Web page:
Here’s my problem – why should we trust a company, even after watching such a nice commercial, when they knew about the problems, and violated people’s trust, for at least half-a-decade?
For a company, credibility is the gold standard. That standard is quite tarnished for Toyota. And, on a personal note, I come close to resenting their commercial.
(And — on a better note — maybe State Farm really is like a good neighbor!)
The Long View vs. The Short View; or, the old “Forest for the Trees” issue – A Reflection on Learning from Reading Books
I have actually read a fair amount of Aristotle. Not in the original language (although, a little bit of that too). But in my graduate work in rhetoric, we had to read Aristotle. And he is really, really important. But, now, centuries later, his main ideas are usually summarized by others. And the summaries are accessible, make sense, and are profound. For many, a good summary is enough – enough information, enough to launch the thought processes that lead to real-world ideas and changes for the better.
From Aristotle, for example: to be persuasive (rhetoric is all about finding the available means of persuasion), you need logos (a good logical argument), ethos (a good ethical case/argument — true credibility on the part of the speaker/writer), and pathos (a good emotional argument – an engaging “this matters to me” by the speaker/writer). And a few others back from around the time of era of Aristotle add the power of a fourth element, mythos (the narrative appeal – this rings true to our story as a people/nation/company…). Now Aristotle wrote on many other themes, but you get the point. A person writes a book. Others read it. And with the passage of time, they are able to summarize, really effectively, the truths and principles and insights from books. And it helps us understand.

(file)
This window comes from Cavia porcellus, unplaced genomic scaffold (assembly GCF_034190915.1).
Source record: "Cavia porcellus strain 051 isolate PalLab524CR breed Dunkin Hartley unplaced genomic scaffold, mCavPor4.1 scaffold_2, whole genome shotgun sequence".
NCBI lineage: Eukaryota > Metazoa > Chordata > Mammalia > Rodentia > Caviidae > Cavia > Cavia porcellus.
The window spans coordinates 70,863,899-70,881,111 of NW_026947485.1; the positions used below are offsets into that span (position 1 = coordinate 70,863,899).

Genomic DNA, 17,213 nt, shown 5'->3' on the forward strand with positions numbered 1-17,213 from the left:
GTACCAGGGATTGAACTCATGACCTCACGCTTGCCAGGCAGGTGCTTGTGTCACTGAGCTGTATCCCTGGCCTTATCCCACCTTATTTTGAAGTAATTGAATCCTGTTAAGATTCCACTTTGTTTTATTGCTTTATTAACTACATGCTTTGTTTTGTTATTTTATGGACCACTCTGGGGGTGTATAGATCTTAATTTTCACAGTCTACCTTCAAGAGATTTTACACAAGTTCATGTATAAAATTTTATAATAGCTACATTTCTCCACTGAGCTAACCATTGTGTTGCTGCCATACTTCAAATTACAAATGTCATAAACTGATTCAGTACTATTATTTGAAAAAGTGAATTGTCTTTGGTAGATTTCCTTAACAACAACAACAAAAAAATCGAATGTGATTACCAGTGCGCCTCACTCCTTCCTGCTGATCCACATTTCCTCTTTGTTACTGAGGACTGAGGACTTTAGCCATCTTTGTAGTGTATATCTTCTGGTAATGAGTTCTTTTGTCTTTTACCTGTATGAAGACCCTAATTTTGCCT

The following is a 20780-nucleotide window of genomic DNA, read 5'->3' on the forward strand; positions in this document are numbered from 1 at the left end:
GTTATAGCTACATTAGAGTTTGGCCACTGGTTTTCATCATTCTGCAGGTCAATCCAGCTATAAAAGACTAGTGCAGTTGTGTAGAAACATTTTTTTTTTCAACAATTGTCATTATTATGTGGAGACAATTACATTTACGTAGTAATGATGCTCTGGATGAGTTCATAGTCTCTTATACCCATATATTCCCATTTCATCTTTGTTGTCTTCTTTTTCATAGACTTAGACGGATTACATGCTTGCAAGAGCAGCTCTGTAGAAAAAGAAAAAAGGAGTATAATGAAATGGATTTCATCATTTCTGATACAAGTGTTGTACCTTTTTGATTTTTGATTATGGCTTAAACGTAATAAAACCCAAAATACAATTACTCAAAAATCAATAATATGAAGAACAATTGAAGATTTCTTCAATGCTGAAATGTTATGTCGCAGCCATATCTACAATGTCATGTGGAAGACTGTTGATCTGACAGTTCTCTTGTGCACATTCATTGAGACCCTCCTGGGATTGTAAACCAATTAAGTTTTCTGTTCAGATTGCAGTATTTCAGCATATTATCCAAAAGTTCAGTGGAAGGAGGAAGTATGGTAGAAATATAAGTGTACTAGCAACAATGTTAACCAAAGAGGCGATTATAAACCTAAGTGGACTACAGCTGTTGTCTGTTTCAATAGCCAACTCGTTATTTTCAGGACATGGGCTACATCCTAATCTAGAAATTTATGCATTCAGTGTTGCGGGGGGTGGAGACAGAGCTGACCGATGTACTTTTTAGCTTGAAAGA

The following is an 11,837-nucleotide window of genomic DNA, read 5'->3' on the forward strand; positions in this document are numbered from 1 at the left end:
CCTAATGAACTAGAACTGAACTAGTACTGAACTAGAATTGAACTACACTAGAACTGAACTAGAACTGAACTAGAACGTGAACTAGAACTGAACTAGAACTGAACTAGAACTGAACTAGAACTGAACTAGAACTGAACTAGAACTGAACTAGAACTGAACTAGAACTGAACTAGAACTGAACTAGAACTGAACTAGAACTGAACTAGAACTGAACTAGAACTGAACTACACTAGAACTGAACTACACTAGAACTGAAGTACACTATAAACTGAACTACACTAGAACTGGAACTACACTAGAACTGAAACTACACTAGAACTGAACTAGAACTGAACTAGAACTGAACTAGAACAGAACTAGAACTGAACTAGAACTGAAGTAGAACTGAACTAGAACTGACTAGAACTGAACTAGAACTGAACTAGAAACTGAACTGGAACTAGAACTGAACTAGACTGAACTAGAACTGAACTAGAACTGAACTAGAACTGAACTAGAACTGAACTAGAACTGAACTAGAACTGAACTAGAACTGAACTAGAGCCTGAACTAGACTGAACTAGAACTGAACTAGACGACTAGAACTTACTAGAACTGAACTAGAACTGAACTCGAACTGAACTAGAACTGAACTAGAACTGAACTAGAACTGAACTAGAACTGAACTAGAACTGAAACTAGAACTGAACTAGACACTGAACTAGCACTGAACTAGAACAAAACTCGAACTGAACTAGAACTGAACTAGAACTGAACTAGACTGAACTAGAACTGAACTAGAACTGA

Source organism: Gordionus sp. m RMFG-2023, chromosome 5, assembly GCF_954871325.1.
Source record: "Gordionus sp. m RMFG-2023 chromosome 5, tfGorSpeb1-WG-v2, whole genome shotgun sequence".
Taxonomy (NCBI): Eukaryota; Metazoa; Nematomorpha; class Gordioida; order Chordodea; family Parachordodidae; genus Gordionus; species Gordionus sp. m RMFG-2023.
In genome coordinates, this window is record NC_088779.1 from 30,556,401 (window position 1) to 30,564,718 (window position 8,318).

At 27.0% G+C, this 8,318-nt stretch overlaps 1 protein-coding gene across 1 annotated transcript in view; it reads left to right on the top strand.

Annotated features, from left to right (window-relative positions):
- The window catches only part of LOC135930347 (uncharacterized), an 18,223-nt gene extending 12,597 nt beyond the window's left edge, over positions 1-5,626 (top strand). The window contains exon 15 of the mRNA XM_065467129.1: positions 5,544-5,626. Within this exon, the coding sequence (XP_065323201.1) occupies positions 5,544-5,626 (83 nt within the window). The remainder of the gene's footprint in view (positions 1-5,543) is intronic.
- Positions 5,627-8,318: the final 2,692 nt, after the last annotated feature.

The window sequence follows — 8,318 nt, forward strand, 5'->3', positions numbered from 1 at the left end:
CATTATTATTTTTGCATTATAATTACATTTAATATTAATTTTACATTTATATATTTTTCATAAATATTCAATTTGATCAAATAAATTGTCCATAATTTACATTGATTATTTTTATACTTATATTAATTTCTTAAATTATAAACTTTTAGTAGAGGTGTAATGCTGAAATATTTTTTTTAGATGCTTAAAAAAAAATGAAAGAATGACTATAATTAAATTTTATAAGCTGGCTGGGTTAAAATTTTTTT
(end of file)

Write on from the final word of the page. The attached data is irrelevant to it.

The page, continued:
I thought of all this as I read this excellent summary of a series of recent books on the financial crisis. What Caused the Economic Crisis? The 15 best explanations for the Great Recession by Jacob Weisberg. (from Slate.com and Newsweek – I read it on the Slate site).
Though the crisis is recent, there is a large number of books proposing explanations for the economic crisis with clear themes and explanations proposed for consideration. Weisberg summarizes many of these, dividing the suggested explanations into themes and explanations, and concludes with this phrase:
But if we haven’t at least learned that our financial markets need stronger regulatory supervision and better controls to prevent bad bets by big firms from going viral, we’ll be back in the same place before you can say 30 times leverage.
I think the article is worth reading. I have perused a few of the books mentioned, and the article does a good job summarizing the key explanations. And learning these is important – we would really like to dig out of this crisis, and certainly to avoid similar crises in the future.
But the purpose of this post is more about the process of reading books and then learning something important from what we read. None of us (ok – very few of us) can remember all that we read. But we can remember key points, extract the most important principles and themes, and then allow these to inform our thinking and direct our practice. That is why we read (at least, why we read nonfiction and business books) – to learn, to keep learning.